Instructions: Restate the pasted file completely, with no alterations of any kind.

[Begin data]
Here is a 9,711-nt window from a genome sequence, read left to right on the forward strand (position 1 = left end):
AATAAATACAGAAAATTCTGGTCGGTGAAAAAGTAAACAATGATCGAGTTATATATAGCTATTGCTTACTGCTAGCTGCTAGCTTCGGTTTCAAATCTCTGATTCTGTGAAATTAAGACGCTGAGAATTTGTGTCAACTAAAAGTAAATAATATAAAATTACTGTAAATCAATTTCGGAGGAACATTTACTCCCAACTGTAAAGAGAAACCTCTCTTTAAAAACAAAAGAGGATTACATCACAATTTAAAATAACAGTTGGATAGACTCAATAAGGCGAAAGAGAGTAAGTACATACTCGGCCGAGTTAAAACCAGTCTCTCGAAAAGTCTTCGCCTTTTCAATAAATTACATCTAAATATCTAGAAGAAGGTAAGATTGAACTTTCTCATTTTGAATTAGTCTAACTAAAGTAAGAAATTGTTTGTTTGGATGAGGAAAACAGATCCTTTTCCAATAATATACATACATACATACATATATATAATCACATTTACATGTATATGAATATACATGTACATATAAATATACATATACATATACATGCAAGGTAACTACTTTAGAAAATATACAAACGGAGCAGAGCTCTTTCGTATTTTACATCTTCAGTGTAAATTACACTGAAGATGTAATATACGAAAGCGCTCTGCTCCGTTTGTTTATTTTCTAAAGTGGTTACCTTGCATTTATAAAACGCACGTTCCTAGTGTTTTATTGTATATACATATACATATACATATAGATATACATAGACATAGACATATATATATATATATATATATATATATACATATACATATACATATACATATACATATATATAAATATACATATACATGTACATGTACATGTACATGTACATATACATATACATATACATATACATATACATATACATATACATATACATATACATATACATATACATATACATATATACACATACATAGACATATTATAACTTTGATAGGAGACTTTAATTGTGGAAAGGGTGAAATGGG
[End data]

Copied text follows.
Here is a 9,711-nt window from a genome sequence, read left to right on the forward strand (position 1 = left end):
AATAAATACAGAAAATTCTGGTCGGTGAAAAAGTAAACAATGATCGAGTTATATATAGCTATTGCTTACTGCTAGCTGCTAGCTTCGGTTTCAAATCTCTGATTCTGTGAAATTAAGACGCTGAGAATTTGTGTCAACTAAAAGTAAATAATATAAAATTACTGTAAATCAATTTCGGAGGAACATTTACTCCCAACTGTAAAGAGAAACCTCTCTTTAAAAACAAAAGAGGATTACATCACAATTTAAAATAACAGTTGGATAGACTCAATAAGGCGAAAGAGAGTAAGTACATACTCGGCCGAGTTAAAACCAGTCTCTCGAAAAGTCTTCGCCTTTTCAATAAATTACATCTAAATATCTAGAAGAAGGTAAGATTGAACTTTCTCATTTTGAATTAGTCTAACTAAAGTAAGAAATTGTTTGTTTGGATGAGGAAAACAGATCCTTTTCCAATAATATACATACATACATACATATATATAATCACATTTACATGTATATGAATATACATGTACATATAAATATACATATACATATACATGCAAGGTAACTACTTTAGAAAATATACAAACGGAGCAGAGCTCTTTCGTATTTTACATCTTCAGTGTAAATTACACTGAAGATGTAATATACGAAAGCGCTCTGCTCCGTTTGTTTATTTTCTAAAGTGGTTACCTTGCATTTATAAAACGCACGTTCCTAGTGTTTTATTGTATATACATATACATATACATATAGATATACATAGACATAGACATATATATATATATATATATATATATATACATATACATATACATATACATATACATATATATAAATATACATATACATGTACATGTACATGTACATGTACATATACATATACATATACATATACATATACATATACATATACATATACATATACATATACATATACATATACATATATACACATACATAGACATATTATAACTTTGATAGGAGACTTTAATTGTGGAAAGGGTGAAATGGG